I’m enjoying John Kotter’s latest book, ‘A Sense of Urgency’. For those who know Kotter’s work and his 8-step change model, they will recognise this as the first step in his model.
Kotter suggests that a lot of change initiatives fail at this first step: either the sense of urgency is not high enough, or complacency has not been reduced. Immediately I began to think in terms of Lewin’s force field analysis (see
However, he goes further and explores the idea of a false sense of urgency: frenetic activity that is unfocussed and unaligned with strategic issues. I recognise this. I’ve seen this. To my shame, I’ve done this.
In recent years we have seen the rise of portfolio management, and responses to supporting this has been a Portfolio Office as part, perhaps, of a P3O system of support and assurance. One of the keys to practising effective management of a change portfolio is strategic alignment: making sure all the projects and programmes tell, contribute to the war effort as expressed in the organisation’s strategy. If they don’t it simply produces a lot of motion without movement, a lot of busyness without any real and lasting benefit.
I was schooled in Covey's 7 Habits of Highly Effective People where in the Habit 'Put First Things First', Covey develops a strong distinction between the 'Urgent' and the 'Important', arguing that many confuse the two. In the 7 Habits analysis we engage with two types of 'Urgent': the non-Important (perhaps other people's important) and the Important Urgent. It seems to me that what John Kotter is describing a false sense of urgency is, in Covey's terms, the Unimportant Urgent, but almost at an organisational level.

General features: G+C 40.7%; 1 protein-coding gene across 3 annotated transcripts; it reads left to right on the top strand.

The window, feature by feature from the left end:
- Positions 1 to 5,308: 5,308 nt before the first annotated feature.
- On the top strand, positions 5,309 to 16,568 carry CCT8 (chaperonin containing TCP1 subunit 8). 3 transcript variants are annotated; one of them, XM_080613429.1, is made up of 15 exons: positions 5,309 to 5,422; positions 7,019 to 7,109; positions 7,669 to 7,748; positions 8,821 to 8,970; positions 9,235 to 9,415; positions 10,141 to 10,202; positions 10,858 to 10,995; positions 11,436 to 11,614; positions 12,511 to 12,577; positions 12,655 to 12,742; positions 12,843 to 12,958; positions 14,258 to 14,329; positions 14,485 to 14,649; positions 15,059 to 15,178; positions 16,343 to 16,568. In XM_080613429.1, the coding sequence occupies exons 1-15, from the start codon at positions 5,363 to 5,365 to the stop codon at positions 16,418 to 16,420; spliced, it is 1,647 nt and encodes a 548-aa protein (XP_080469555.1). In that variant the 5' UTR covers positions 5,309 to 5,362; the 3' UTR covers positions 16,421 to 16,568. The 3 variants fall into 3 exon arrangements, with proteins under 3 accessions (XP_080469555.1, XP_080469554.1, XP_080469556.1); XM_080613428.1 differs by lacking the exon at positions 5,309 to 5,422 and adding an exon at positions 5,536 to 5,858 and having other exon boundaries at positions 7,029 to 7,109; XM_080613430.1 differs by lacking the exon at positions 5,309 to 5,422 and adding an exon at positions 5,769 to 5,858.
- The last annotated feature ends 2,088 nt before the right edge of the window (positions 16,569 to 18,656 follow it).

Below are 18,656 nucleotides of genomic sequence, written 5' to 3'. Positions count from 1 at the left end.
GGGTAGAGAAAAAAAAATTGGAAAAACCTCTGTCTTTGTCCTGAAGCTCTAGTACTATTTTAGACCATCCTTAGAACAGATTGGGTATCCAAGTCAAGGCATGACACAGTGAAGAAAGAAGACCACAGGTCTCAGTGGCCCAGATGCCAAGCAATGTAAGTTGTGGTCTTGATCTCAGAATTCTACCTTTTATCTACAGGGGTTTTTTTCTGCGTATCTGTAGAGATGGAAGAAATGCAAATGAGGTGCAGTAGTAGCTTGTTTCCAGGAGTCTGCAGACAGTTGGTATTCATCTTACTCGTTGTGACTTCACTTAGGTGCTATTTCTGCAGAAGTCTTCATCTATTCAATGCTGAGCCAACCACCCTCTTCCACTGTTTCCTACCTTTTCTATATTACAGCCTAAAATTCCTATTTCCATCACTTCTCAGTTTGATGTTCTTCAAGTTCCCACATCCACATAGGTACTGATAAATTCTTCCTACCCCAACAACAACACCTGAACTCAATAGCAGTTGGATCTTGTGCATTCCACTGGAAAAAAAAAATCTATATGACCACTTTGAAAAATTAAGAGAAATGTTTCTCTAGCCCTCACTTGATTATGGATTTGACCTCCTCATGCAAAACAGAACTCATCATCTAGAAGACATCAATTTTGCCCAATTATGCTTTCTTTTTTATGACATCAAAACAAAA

So who defines what is 'important' within the organisation. Leaders do. This is a fundamental job of leadership. Leaders clarify meaning, explain what is important to everyone they seek to influence.
I’m getting too old for aimless thrashing about. Now I need to use my energy and the energy of the organisation as a whole wisely. As a leader, I need to make it tell. So I appreciate Kotter's analysis of a false sense of urgency and how to identify the real thing.
I’ll write more on this book shortly.